by Chris Pike, Tilhill’s Head of Safety & Assurance – Taken from The Leader Magazine 2020
Many things still feel familiar upon my return to Tilhill after three years in the Minerals Industry. Most of the faces
are familiar and many of the issues being worked on by Tilhill, and the wider industry, are the same as when I left. This shouldn’t come as a surprise though. The risk profile of any industry will remain largely the same through the years as the work required doesn’t fundamentally change. The technology moves on apace and the accepted work practices adapt to new technology/machinery. However, fundamentally, the forest industry is still tackling the challenges of steep, rough ground, falling trees, weather and climate and the individuality of each worksite.
We must acknowledge the work to improve Health and Safety in the industry over the years. Mechanisation has brought much improved safety, as has improved engineering and Personal Protective Equipment (PPE). During the same period general societal acceptance of risk at work has also shifted, meaning we no longer accept things we did in the past. So, I question what will we look back on in 20 years and think to ourselves “I can’t believe we used to work like that”?
The introduction of Welfare provision on sites will be one such topic. For so long, both the industry and the regulator turned a blind eye, accepting that provision of welfare on forest sites was not ‘Reasonably Practicable’. This has all changed. The past two years has seen this requirement be introduced. The industry is still at the trialling stage and there have been, and probably will be, a few more bumps along the road, but this will form part of our normal
working scene going forward.
More than just a toilet facility, welfare can provide a place to hold site documentation, a place for site meetings and somewhere for workers to get away from the weather, dry out and get changed. Welfare will also play a significant role in making our industry more attractive and accessible for a more diverse workforce. Not everyone is willing to hide behind a bush to relieve themselves! For me, these are the real benefits of welfare; the cultural impact and helping to professionalise the industry.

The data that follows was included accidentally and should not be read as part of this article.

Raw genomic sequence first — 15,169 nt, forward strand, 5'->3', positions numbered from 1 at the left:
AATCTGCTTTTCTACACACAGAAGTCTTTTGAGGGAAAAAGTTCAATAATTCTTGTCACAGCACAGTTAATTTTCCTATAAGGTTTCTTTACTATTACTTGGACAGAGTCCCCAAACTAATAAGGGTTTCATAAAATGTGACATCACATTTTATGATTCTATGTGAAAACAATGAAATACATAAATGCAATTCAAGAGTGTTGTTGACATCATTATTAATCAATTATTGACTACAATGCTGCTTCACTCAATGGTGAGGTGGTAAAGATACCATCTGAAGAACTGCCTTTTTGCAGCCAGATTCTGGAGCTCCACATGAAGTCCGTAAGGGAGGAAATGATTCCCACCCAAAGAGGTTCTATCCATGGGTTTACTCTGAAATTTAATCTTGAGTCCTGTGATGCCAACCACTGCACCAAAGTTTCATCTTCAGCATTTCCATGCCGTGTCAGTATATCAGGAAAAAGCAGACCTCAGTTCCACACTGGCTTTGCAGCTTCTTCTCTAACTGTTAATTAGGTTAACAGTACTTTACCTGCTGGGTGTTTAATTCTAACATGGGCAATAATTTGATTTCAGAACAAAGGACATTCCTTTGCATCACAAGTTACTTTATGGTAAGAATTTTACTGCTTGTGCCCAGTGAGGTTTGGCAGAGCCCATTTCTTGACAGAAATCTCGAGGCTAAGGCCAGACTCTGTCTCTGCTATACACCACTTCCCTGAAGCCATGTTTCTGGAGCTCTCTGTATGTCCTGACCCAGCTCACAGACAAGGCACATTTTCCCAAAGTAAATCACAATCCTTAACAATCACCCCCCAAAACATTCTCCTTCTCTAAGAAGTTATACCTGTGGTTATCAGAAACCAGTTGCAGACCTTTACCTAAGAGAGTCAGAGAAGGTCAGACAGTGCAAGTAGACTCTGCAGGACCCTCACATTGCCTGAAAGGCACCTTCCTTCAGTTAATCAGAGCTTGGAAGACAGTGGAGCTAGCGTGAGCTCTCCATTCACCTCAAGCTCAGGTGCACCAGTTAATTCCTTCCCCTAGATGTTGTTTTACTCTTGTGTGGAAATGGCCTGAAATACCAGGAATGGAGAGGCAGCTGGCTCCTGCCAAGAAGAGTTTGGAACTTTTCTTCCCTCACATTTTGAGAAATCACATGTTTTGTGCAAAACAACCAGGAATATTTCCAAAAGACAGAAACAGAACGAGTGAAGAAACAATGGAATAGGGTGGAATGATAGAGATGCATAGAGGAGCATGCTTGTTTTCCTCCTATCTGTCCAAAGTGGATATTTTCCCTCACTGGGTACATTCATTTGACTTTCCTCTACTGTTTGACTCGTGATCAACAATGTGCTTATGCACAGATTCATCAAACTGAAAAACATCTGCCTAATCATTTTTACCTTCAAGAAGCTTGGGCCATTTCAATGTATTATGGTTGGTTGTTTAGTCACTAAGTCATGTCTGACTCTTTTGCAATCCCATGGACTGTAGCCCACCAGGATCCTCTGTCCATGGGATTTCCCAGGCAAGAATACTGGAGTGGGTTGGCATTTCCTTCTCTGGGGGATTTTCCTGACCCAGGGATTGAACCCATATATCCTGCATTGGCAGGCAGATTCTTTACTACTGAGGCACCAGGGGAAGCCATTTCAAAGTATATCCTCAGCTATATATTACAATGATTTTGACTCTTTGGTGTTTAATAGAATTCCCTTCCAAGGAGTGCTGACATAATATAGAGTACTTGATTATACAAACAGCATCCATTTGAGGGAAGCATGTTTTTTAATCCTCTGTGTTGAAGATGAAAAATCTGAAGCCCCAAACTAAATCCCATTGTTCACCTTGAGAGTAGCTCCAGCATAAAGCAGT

Advancing Safety and Assurance
Reflecting on my experience in Minerals there are some examples that we in Forestry can follow to achieve the improvements we are seeking in our Safety and Health record. These will form the basis of our continued striving at Tilhill to Insist on Safety. As I look to how we will advance Safety and Assurance in the coming years we will follow three themes:
• Competence. We need to ensure that all parties in the work chain are competent
in their roles. This includes Operators, Supervisors, Managers and Directors. Each of these roles have different competency requirements. We will review and enhance our competence framework for our own
staff. Competence runs across all aspects of the work we perform. This includes technical competence in the role, as well as competence in Health, Safety, Environment and Quality aspects of the work, including how planning will affect those undertaking the work.
• Use of technology. We will continue to lead on the use of technology, from our fleet of drones and competent drone pilots to real time in the field planning and reporting tools. The technology must add value to our work and be integrated into our work system in order for us to draw the most from it.|
• Collaboration. We will continue to play our role within the Forest Industry Safety Accord and the Forest Industry Environment Group. We will continue to collaborate andsupport our contractors in improving working practices and controls. So, by looking forwards we also need to look backwards and around us to truly understand the long-term Safety and Assurance challenges that we still need to meet and take inspiration from how others have tackled similar issues.
Read more from The Leader 2020:Tilhill’s Annual Magazine: